After a lengthy absence, Canan has returned to its original comic book home, Marvel Comics which first published his stories back in the 70s. Roy Thomas penned those classic tales and now Jason Aaron has taken up the writing duties to give his spin on things. It is not a reboot or even a fresh start as this first issue pretty much lays out Conan’s entire life from being born on the battlefield to eventually becoming King.
This first issue, “The Life & Death of Conan: Part One” weaves between the different eras of his life to tell of a constant nemesis to him, the Crimson Witch, who wishes to sacrifice him to bring the Red Doom back to the world of the living. She is suitably creepy and dangerous with two little helpers who also give off that evil vibe and they seem like a legitimation threat. That is something that often is missing from Conan as he is the port-type “Alpha Male” in popular literature, able to cut through rows of enemies without any real trouble.
Conan is an interesting character to bring back in this era of the “Me Too” movement, he was the original unstoppable killing machine, and the original stories are filled with actions that would not be tolerated if published today. Perhaps that is where the framing device of spanning the different eras came in, sure they show Conan younger and at his most aggressive (both in violence and sex) but also temper that by showing the growth of the characters as a King who brings fair laws to the country. It may be one of the better ways to may Conan “acceptable” to the modern audience but we will have to see how effective it is throughout an ongoing series. I did note that the first issue also uses the smaller Legacy Numbering as well and this would have been #276, this has been one of Marvel’s best ideas in years and makes it easier to track a character’s run over a series of reboots and new series launches.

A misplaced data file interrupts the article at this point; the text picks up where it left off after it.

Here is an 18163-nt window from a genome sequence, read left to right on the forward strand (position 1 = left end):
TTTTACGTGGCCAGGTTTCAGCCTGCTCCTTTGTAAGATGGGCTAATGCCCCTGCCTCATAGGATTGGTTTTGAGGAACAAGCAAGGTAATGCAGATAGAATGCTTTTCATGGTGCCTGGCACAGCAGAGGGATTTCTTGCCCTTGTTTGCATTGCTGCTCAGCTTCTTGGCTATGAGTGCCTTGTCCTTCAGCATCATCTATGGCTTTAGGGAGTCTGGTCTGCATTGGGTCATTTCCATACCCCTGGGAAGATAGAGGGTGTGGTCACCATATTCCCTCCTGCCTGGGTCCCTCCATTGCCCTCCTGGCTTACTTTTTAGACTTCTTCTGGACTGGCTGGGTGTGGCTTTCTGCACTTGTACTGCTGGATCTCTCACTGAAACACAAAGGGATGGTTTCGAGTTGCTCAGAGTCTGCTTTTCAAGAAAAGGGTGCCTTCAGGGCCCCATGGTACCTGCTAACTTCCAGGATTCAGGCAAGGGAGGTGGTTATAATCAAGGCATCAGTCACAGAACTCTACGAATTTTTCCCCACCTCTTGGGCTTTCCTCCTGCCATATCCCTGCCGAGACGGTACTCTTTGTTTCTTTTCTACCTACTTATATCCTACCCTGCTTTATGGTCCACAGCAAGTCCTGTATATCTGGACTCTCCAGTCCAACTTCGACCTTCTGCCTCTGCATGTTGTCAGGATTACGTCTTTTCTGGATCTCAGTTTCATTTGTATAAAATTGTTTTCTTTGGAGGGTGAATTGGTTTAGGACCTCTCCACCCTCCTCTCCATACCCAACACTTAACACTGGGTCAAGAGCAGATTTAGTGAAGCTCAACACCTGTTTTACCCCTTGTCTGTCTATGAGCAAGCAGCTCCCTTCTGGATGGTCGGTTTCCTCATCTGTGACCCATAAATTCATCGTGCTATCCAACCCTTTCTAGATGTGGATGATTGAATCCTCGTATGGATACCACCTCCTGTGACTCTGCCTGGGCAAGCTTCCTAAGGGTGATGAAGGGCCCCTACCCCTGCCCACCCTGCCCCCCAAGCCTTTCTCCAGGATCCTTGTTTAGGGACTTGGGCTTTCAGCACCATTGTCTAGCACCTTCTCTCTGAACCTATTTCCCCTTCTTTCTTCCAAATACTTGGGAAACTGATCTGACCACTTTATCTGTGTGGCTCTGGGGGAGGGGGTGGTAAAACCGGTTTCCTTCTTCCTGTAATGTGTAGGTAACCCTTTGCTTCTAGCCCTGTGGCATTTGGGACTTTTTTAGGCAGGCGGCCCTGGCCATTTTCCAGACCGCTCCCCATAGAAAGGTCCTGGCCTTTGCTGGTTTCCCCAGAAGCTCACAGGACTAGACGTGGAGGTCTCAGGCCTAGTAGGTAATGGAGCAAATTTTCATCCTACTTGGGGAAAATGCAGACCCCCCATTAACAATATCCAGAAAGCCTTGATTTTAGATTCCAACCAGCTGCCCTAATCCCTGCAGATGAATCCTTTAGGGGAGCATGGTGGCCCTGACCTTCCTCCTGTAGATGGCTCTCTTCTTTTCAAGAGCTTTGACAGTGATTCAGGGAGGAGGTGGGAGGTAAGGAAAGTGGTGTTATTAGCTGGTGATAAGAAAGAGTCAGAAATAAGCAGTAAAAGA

The artwork is suitably aggressive for the title with artist Mahmud Asrar and colorist Matthew Wilson doing a spectacular job with the gritty and often violent world that Conan is based in. There is also a nice two-page spread of panels from Marvel’s previous Conan run to bridge the gap between the old and the new. The Hyborian Page letter column returns and a letter to the editor page is always a welcome addition to a comic book. If that wasn’t enough there is also the first of twelve parts of a text-based story titled “Black Starlight” to give the Conan fan a nice bang for their buck. Overall this is a great start to his newest Marvel run and I am looking forward to seeing more of Conan in the coming months from this crew of creators.
Conan the Barbarian #1
Marvel Comics – $4.99